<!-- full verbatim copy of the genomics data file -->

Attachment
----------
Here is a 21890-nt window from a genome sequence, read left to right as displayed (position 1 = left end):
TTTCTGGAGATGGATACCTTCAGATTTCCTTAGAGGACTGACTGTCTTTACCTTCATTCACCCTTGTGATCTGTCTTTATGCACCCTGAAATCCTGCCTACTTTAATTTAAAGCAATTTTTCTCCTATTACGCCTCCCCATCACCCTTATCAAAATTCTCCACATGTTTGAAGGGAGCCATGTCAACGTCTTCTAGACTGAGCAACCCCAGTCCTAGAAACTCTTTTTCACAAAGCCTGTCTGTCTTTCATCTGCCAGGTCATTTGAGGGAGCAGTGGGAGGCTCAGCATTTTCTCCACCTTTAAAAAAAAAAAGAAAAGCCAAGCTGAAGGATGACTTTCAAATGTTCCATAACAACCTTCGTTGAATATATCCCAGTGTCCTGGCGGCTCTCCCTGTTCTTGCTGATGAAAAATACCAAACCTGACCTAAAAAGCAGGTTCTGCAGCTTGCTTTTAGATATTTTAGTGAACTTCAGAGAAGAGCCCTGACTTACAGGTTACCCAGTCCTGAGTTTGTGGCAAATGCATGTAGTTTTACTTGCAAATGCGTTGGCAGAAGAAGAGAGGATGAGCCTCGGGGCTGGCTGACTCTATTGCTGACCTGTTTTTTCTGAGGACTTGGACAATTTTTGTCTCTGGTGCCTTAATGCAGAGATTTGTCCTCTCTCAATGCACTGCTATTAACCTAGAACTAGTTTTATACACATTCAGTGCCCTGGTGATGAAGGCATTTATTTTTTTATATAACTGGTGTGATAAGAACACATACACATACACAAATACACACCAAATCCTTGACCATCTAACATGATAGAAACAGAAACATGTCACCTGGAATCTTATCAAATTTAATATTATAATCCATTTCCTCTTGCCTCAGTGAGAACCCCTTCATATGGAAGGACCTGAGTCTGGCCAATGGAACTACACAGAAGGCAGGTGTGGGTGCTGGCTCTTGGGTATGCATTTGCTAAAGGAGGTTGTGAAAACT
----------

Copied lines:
Here is a 21890-nt window from a genome sequence, read left to right as displayed (position 1 = left end):
TTTCTGGAGATGGATACCTTCAGATTTCCTTAGAGGACTGACTGTCTTTACCTTCATTCACCCTTGTGATCTGTCTTTATGCACCCTGAAATCCTGCCTACTTTAATTTAAAGCAATTTTTCTCCTATTACGCCTCCCCATCACCCTTATCAAAATTCTCCACATGTTTGAAGGGAGCCATGTCAACGTCTTCTAGACTGAGCAACCCCAGTCCTAGAAACTCTTTTTCACAAAGCCTGTCTGTCTTTCATCTGCCAGGTCATTTGAGGGAGCAGTGGGAGGCTCAGCATTTTCTCCACCTTTAAAAAAAAAAAGAAAAGCCAAGCTGAAGGATGACTTTCAAATGTTCCATAACAACCTTCGTTGAATATATCCCAGTGTCCTGGCGGCTCTCCCTGTTCTTGCTGATGAAAAATACCAAACCTGACCTAAAAAGCAGGTTCTGCAGCTTGCTTTTAGATATTTTAGTGAACTTCAGAGAAGAGCCCTGACTTACAGGTTACCCAGTCCTGAGTTTGTGGCAAATGCATGTAGTTTTACTTGCAAATGCGTTGGCAGAAGAAGAGAGGATGAGCCTCGGGGCTGGCTGACTCTATTGCTGACCTGTTTTTTCTGAGGACTTGGACAATTTTTGTCTCTGGTGCCTTAATGCAGAGATTTGTCCTCTCTCAATGCACTGCTATTAACCTAGAACTAGTTTTATACACATTCAGTGCCCTGGTGATGAAGGCATTTATTTTTTTATATAACTGGTGTGATAAGAACACATACACATACACAAATACACACCAAATCCTTGACCATCTAACATGATAGAAACAGAAACATGTCACCTGGAATCTTATCAAATTTAATATTATAATCCATTTCCTCTTGCCTCAGTGAGAACCCCTTCATATGGAAGGACCTGAGTCTGGCCAATGGAACTACACAGAAGGCAGGTGTGGGTGCTGGCTCTTGGGTATGCATTTGCTAAAGGAGGTTGTGAAAACT